Factors Influencing Your Susceptibility to Jet Lag
Number of time zones crossed: Jet lag starts to be noticeable when you cross more than three time zones. The greater the number of zones crossed, the greater the severity of jet lag symptoms.
Direction of flight: The direction of your flight matters greatly. When you fly eastbound, or against the direction of the sun, jet lag tends to be more severe than when you fly west. You can actually take 50 percent longer to recover from jet lag after an eastward flight than after a westward flight of the same distance. When flying westward, you are allowing your body to follow its natural inclination to extend the day; remember, the body clock’s natural sleep-wake cycle is around twenty-five hours, not twenty-four. Because north-south and south-north flights do not involve time zone changes, they do not cause jet lag. You might feel physical or mental exhaustion after a long flight in these directions, but you will not be jet-lagged.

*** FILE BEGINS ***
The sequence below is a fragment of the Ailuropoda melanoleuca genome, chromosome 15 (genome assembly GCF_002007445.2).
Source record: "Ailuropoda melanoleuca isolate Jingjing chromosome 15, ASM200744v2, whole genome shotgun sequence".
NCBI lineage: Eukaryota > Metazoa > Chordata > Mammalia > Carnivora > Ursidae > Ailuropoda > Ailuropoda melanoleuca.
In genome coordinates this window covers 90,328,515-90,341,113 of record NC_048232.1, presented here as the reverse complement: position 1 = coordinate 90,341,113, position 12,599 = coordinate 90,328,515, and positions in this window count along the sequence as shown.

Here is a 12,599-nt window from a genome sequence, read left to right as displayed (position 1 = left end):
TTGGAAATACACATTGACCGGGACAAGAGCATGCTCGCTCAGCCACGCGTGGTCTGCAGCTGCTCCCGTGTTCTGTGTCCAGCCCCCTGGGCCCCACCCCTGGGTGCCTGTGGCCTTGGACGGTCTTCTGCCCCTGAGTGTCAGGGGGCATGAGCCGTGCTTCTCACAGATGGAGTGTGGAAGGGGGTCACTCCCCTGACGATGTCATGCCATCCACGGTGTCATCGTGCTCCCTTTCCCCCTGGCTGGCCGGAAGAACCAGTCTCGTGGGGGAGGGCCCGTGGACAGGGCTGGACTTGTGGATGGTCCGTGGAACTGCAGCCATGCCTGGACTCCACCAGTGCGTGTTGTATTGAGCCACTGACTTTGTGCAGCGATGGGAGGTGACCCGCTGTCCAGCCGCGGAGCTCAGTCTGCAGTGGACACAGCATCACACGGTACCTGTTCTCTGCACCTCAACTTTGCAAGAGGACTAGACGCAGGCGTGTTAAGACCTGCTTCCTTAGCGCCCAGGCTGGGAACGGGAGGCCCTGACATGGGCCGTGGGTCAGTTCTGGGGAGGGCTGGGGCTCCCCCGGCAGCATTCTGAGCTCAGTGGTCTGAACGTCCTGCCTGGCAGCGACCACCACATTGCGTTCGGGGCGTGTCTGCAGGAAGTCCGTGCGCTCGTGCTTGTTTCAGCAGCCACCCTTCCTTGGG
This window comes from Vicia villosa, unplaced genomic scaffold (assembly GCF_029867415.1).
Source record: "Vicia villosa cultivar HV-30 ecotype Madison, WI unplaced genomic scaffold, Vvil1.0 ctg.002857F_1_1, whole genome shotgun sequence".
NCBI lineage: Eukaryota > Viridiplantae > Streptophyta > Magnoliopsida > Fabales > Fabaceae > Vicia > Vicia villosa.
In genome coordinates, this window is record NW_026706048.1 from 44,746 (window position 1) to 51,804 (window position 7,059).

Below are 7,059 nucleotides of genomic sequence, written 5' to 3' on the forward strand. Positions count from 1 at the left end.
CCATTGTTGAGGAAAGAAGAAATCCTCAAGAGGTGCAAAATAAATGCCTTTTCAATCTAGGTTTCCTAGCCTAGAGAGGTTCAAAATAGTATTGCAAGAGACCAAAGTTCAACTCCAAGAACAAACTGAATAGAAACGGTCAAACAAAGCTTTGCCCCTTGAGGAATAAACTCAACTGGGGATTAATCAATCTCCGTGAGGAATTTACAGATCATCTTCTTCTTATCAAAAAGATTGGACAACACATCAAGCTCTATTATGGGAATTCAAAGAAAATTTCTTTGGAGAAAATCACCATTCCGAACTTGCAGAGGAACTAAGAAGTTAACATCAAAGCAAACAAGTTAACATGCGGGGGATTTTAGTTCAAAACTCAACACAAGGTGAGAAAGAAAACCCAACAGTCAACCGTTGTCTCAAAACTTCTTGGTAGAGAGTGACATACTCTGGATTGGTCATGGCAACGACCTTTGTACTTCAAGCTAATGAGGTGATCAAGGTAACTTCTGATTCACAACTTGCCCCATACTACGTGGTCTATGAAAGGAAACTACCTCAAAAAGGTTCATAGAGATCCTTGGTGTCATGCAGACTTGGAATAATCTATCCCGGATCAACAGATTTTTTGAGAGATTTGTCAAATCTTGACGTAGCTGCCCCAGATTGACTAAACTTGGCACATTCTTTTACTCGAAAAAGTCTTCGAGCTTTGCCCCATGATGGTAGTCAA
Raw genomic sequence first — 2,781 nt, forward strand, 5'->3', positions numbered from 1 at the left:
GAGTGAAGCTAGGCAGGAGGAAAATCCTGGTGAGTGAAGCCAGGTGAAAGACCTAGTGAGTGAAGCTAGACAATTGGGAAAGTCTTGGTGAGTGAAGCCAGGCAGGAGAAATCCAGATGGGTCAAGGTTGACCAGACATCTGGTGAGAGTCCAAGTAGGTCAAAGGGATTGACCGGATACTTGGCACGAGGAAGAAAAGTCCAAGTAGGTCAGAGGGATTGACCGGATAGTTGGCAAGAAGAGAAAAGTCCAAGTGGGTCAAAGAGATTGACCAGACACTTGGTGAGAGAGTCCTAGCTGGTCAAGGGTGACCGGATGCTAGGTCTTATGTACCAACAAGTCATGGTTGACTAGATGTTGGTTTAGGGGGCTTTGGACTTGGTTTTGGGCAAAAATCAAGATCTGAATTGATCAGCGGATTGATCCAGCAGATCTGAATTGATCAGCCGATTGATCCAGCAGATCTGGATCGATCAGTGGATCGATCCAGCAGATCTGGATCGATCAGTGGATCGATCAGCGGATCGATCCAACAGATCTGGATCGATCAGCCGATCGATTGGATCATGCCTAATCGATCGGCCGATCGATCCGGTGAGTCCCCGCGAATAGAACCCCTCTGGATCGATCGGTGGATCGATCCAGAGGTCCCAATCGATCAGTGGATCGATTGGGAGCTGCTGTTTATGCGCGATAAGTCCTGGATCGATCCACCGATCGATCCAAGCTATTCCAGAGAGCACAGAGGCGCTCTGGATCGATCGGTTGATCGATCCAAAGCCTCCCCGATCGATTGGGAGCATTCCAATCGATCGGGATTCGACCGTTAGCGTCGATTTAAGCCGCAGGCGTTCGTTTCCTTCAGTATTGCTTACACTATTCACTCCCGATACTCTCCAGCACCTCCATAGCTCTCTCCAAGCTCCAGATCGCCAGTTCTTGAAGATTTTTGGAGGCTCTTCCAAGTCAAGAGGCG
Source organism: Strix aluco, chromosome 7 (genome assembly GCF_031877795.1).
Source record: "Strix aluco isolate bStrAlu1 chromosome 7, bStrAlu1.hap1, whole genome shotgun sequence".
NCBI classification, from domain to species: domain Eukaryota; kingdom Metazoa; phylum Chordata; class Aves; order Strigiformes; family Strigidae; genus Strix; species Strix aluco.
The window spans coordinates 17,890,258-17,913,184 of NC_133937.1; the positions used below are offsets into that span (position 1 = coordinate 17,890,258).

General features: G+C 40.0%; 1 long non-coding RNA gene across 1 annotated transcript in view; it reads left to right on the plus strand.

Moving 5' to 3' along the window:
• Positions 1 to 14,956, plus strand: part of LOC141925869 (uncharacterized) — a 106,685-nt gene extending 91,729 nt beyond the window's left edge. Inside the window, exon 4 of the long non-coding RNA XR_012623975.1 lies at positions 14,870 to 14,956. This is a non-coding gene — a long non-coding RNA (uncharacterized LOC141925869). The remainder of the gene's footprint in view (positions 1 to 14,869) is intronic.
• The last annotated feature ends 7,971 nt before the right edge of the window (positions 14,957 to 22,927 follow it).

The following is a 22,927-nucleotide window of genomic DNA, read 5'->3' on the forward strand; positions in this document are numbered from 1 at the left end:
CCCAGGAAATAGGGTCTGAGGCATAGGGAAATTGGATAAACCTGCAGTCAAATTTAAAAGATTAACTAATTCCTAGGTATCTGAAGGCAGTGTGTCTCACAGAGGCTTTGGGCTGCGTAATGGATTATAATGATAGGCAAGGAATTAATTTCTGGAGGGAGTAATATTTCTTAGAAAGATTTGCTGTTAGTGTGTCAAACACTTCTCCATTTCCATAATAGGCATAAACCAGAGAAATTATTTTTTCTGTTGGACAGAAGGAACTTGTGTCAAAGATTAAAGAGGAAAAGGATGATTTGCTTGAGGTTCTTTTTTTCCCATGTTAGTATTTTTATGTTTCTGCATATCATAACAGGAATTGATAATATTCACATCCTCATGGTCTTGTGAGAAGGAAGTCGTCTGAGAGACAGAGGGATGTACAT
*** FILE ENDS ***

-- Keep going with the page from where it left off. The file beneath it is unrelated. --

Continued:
Age: The older you get, the more you are likely to experience the debilitating effects of jet lag. Babies under age three seem unaffected, children adapt better than their parents, and the elderly seem to have the most trouble.
Sleep debt: The amount of sleep debt you are carrying can affect your susceptibility to jet lag. In general, the better rested you are, the better you’ll fare when faced with jet lag.
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